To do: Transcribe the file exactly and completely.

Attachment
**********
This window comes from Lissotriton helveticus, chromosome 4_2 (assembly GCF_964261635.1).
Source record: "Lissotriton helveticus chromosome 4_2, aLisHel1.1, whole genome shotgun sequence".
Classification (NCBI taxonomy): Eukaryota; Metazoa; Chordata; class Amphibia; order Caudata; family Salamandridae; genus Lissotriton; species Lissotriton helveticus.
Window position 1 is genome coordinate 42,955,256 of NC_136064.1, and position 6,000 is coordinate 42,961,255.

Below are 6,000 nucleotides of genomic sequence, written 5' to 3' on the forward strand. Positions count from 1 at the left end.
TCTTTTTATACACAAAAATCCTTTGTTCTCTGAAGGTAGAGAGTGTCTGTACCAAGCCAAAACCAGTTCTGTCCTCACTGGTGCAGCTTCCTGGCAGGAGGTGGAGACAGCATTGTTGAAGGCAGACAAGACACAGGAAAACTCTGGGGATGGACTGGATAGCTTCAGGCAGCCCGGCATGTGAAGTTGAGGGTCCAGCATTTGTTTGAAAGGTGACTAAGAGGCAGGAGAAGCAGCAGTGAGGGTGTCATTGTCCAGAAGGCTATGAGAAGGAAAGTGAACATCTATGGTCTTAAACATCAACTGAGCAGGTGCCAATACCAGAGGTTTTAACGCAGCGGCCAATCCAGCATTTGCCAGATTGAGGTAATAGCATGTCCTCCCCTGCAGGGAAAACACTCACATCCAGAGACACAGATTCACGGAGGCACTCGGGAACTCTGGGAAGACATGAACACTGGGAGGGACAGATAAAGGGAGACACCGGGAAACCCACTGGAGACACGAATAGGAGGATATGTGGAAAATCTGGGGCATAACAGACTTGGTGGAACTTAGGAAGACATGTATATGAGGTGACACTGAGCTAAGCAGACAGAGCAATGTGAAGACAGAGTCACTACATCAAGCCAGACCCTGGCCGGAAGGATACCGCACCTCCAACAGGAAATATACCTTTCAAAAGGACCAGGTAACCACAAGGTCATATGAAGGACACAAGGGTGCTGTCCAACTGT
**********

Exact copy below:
This window comes from Lissotriton helveticus, chromosome 4_2 (assembly GCF_964261635.1).
Source record: "Lissotriton helveticus chromosome 4_2, aLisHel1.1, whole genome shotgun sequence".
Classification (NCBI taxonomy): Eukaryota; Metazoa; Chordata; class Amphibia; order Caudata; family Salamandridae; genus Lissotriton; species Lissotriton helveticus.
Window position 1 is genome coordinate 42,955,256 of NC_136064.1, and position 6,000 is coordinate 42,961,255.

Below are 6,000 nucleotides of genomic sequence, written 5' to 3' on the forward strand. Positions count from 1 at the left end.
TCTTTTTATACACAAAAATCCTTTGTTCTCTGAAGGTAGAGAGTGTCTGTACCAAGCCAAAACCAGTTCTGTCCTCACTGGTGCAGCTTCCTGGCAGGAGGTGGAGACAGCATTGTTGAAGGCAGACAAGACACAGGAAAACTCTGGGGATGGACTGGATAGCTTCAGGCAGCCCGGCATGTGAAGTTGAGGGTCCAGCATTTGTTTGAAAGGTGACTAAGAGGCAGGAGAAGCAGCAGTGAGGGTGTCATTGTCCAGAAGGCTATGAGAAGGAAAGTGAACATCTATGGTCTTAAACATCAACTGAGCAGGTGCCAATACCAGAGGTTTTAACGCAGCGGCCAATCCAGCATTTGCCAGATTGAGGTAATAGCATGTCCTCCCCTGCAGGGAAAACACTCACATCCAGAGACACAGATTCACGGAGGCACTCGGGAACTCTGGGAAGACATGAACACTGGGAGGGACAGATAAAGGGAGACACCGGGAAACCCACTGGAGACACGAATAGGAGGATATGTGGAAAATCTGGGGCATAACAGACTTGGTGGAACTTAGGAAGACATGTATATGAGGTGACACTGAGCTAAGCAGACAGAGCAATGTGAAGACAGAGTCACTACATCAAGCCAGACCCTGGCCGGAAGGATACCGCACCTCCAACAGGAAATATACCTTTCAAAAGGACCAGGTAACCACAAGGTCATATGAAGGACACAAGGGTGCTGTCCAACTGT